Analysis of human skin tissue by a skin-meter: A preliminary study  [PDF]
Sergio Mazzulla, Annarita Carino, Antonino Miano, Fiorenzo Mignini, Giovanni Bartolomei, Guglielmo Martino
Open Journal of Molecular and Integrative Physiology (OJMIP) , 2012, DOI: 10.4236/ojmip.2012.24015
Abstract: The aim of this study is to evaluate the skin elasticity in individuals who practise spinning. Mechanical eva- luations were conducted, under environmental and physical established conditions, during a physical training period. A total of 12 volunteers aged 35 ± 5 years were enrolled in this study, (60 min) before (control) and (60 min) after practicing spinning. Skin elasticity and area were measured by a Skin Meter and analysed with the Skin Meter software 1.3. In subjects who practiced spinning, the data shown a sig-nificant effect: on elasticity, evaluated as the ratio of final retraction (UA) and final distension (UF), on viscoelasticity express as the ratio delayed distension (UV) and immediate distension (UE); and on measurements of skin area vs control subjects. Skin Meter can be useful for a non-invasive screening of skin condition with also a potential extension in subjects with skin pathologies or to monitor skin oxidative stress in sportive subjects.
Peripheral arterial blood pressure monitoring adequately tracks central arterial blood pressure in critically ill patients: an observational study
Mariano Mignini, Enrique Piacentini, Arnaldo Dubin
Critical Care , 2006, DOI: 10.1186/cc4852
Abstract: This is a prospective, observational study carried out in a surgical-medical ICU in a teaching hospital. Fifty-five critically ill patients with clinical indication of invasive arterial pressure monitoring were included in the study. No interventions were made. Simultaneous measurements were registered in central (femoral) and peripheral (radial) arteries. Bias and precision between both measurements were calculated with Bland-Altman analysis for the whole group. Bias and precision were compared between patients receiving high doses of vasoactive drugs (norepinephrine or epinephrine >0.1 μg/kg/minute or dopamine >10 μg/kg/minute) and those receiving low doses (norepinephrine or epinephrine <0.1 μg/kg/minute or dopamine <10 μg/kg/minute).Central mean arterial pressure was 3 ± 4 mmHg higher than peripheral mean arterial pressure for the whole population and there were no differences between groups (3 ± 4 mmHg for both groups).Measurement of mean arterial blood pressure in radial or femoral arteries is clinically interchangeable. It is not mandatory to cannulate the femoral artery, even in critically ill patients receiving high doses of vasoactive drugs.Invasive arterial blood pressure monitoring is a common practice in intensive care units (ICUs). The most frequent indication for invasive arterial blood pressure monitoring is for continuous measurement in hemodynamically unstable patients [1]. The radial artery is most commonly used, with the femoral artery being the second choice. One or the other is used in 92% of arterial cannulations [2]. Accuracy of invasive blood pressure monitoring is crucial in evaluating the cardiocirculatory system and adjusting drug therapy for hemodynamic support. However, the best site for catheter insertion is controversial. For some clinicians, the femoral artery is the preferred site because of its lower rate of mechanical (occlusion, accidental loss, thrombosis) and infectious complications [2-4]. The accuracy of peripheral blood pres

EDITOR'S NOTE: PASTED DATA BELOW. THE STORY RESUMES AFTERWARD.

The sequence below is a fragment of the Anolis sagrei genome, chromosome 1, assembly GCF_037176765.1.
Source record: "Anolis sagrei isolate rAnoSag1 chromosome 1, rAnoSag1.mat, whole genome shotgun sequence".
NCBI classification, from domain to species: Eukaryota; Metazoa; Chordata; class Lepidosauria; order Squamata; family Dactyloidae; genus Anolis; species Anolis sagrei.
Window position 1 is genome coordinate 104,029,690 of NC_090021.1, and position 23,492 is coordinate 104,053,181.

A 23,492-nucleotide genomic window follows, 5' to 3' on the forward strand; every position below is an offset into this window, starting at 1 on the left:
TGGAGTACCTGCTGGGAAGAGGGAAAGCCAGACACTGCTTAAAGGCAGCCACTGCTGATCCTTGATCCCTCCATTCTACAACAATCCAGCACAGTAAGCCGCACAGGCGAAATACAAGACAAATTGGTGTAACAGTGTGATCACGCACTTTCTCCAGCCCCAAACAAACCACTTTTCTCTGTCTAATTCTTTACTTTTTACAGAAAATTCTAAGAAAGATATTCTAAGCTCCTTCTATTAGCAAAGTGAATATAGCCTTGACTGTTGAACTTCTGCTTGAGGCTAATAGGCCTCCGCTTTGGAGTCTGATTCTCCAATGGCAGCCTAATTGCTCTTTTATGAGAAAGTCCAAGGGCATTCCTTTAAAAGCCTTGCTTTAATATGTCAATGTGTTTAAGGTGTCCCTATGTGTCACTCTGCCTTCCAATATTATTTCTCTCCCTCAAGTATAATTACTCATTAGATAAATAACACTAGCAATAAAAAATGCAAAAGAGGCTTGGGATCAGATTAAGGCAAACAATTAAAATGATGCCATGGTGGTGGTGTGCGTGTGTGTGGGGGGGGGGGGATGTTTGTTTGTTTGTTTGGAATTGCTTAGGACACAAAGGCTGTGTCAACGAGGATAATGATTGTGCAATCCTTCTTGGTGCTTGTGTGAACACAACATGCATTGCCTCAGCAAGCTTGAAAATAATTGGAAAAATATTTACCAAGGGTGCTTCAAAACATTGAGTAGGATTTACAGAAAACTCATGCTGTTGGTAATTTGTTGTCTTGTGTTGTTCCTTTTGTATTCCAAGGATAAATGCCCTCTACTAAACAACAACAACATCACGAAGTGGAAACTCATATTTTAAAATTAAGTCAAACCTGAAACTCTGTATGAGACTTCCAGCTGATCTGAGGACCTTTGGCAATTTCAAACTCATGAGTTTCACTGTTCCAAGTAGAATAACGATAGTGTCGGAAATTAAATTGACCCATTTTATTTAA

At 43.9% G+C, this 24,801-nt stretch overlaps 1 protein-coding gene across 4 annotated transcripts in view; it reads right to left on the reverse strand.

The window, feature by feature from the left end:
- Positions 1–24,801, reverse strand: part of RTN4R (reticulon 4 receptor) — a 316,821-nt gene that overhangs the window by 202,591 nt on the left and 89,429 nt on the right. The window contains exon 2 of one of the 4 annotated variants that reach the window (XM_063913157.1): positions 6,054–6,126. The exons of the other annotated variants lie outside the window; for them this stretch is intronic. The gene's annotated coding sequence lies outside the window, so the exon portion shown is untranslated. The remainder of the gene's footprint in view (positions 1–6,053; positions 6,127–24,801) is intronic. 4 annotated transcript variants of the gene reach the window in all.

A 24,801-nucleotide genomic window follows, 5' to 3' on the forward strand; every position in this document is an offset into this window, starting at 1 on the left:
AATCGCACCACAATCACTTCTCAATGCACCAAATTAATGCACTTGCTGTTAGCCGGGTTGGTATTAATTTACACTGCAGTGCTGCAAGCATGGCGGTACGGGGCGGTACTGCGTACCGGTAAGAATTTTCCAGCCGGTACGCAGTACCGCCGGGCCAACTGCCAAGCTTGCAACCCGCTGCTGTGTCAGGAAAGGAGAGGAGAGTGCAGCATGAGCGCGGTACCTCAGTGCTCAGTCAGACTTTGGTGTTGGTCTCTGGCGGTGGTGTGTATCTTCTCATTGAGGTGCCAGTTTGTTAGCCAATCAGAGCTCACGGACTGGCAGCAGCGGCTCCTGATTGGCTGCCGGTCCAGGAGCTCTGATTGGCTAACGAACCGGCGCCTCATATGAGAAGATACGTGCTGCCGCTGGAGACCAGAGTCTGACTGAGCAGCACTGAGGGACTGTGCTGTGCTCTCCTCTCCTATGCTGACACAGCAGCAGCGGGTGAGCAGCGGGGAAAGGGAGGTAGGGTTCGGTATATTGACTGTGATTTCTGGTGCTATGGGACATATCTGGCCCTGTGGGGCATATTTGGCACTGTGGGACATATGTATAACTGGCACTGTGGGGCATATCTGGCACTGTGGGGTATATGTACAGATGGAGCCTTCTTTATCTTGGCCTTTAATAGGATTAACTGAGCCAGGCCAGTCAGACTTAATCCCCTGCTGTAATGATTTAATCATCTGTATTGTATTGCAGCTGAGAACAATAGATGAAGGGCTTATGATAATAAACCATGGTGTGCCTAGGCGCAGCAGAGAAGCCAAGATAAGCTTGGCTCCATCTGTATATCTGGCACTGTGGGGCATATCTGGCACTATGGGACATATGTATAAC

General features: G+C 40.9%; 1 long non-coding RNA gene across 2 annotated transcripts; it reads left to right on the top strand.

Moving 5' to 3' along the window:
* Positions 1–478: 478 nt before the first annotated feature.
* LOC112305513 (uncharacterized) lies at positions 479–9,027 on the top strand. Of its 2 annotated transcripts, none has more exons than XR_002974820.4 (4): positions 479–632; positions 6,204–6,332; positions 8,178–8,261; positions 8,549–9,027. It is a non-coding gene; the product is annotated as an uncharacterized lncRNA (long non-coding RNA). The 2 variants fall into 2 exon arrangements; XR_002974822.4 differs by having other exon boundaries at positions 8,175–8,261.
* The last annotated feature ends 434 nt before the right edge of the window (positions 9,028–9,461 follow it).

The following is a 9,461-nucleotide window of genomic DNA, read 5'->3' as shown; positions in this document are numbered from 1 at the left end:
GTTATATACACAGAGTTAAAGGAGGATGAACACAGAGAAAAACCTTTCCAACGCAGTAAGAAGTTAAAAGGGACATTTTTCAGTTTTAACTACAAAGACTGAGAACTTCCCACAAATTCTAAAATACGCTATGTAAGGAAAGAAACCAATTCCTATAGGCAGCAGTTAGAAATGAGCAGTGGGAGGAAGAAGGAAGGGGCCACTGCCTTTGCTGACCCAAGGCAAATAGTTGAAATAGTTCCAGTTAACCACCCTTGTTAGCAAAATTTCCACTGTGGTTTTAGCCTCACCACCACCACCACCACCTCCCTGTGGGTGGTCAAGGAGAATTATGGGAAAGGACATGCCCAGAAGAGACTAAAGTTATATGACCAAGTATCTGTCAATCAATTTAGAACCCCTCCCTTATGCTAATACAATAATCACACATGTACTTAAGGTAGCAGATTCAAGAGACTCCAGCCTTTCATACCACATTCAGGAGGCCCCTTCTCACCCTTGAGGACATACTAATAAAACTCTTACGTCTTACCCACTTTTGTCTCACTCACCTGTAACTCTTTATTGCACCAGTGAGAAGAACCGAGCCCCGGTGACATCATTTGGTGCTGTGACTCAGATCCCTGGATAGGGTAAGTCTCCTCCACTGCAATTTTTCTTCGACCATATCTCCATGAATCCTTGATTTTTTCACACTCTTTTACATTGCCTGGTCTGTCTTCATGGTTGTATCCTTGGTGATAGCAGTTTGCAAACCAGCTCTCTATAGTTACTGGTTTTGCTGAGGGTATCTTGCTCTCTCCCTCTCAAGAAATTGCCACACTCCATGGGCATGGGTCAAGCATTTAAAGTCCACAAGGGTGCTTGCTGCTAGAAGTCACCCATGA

Methodological quality of systematic reviews of animal studies: a survey of reviews of basic research
Luciano E Mignini, Khalid S Khan
BMC Medical Research Methodology , 2006, DOI: 10.1186/1471-2288-6-10
Abstract: We searched, without language restrictions, Medline, Embase, bibliographies of known reviews (1996–2004) and contacted experts to identify citations of reviews of basic science literature which, as a minimum, performed search of a publicly available resource. From these we identified reviews of animal studies where laboratory variables were measured or where treatments were administered to live animals to examine their effects, and compared them with reviews of bench studies in which human or animal tissues, cell systems or organ preparations were examined in laboratories to better understand mechanisms of diseases.Systematic reviews of animal studies often lacked methodological features such as specification of a testable hypothesis (9/30, 30%); literature search without language restriction (8/30, 26.6%); assessment of publication bias (5/30, 16.6%), study validity (15/30, 50%) and heterogeneity (10/30, 33.3%); and meta-analysis for quantitative synthesis (12/30, 40%). Compared to reviews of bench studies, they were less prone to bias as they specified the question (96.6% vs. 80%, p = 0.04), searched multiple databases (60% vs. 26.6%, p = 0.01), assessed study quality (50% vs. 20%, p = 0.01), and explored heterogeneity (33.3% vs. 2.2%, p = 0.001) more often.There seems to be a gradient of frequency of methodological weaknesses among reviews: Attempted systematic reviews of whole animal research tend to be better than those of bench studies, though compared to systematic reviews of human clinical trials they are apparently poorer. There is a need for rigour when reviewing animal research.In the development of new health technologies, it is widely held that drugs or procedures should first be assessed in animal models before proceeding to clinical trials in humans[1]. High quality systematic reviews provide unbiased overviews of the available evidence[2]. There have been calls for application of this approach in basic research, particularly in animal research[3], to